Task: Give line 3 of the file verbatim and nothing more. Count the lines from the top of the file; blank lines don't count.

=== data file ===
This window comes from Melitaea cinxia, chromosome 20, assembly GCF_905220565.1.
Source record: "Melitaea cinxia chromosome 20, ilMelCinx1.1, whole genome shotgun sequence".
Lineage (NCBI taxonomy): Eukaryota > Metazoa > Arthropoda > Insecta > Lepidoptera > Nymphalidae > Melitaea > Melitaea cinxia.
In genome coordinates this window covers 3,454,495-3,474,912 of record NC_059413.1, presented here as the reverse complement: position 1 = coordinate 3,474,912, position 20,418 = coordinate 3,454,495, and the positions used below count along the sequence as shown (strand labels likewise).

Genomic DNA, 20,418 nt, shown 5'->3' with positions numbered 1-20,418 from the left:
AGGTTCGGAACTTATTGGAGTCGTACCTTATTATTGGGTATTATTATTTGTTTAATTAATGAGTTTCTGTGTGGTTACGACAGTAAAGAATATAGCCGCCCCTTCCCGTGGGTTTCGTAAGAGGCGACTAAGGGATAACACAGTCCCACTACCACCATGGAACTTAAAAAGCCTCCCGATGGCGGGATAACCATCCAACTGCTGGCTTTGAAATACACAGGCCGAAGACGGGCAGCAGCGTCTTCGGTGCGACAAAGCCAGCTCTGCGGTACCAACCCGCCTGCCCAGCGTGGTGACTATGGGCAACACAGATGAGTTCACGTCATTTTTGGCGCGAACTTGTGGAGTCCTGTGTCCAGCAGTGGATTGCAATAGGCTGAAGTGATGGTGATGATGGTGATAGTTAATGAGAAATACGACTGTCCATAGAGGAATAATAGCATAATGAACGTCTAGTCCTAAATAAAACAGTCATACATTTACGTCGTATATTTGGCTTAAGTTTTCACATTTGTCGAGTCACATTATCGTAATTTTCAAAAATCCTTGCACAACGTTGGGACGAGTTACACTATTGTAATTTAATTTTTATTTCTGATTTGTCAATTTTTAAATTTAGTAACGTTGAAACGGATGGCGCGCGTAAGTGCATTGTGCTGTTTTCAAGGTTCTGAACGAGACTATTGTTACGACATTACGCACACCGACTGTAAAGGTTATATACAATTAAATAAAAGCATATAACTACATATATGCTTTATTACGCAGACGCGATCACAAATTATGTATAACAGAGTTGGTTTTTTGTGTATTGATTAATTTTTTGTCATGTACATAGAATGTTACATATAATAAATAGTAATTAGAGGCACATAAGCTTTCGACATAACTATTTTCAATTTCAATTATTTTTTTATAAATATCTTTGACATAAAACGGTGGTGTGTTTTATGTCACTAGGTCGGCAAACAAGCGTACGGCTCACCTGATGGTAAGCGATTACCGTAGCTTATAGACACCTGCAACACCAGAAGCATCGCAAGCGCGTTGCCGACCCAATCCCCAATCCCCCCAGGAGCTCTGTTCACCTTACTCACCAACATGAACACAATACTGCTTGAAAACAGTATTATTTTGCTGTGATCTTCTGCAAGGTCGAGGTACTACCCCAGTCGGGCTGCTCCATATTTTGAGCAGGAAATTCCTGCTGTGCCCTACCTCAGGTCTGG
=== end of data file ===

Lineage (NCBI taxonomy): Eukaryota > Metazoa > Arthropoda > Insecta > Lepidoptera > Nymphalidae > Melitaea > Melitaea cinxia.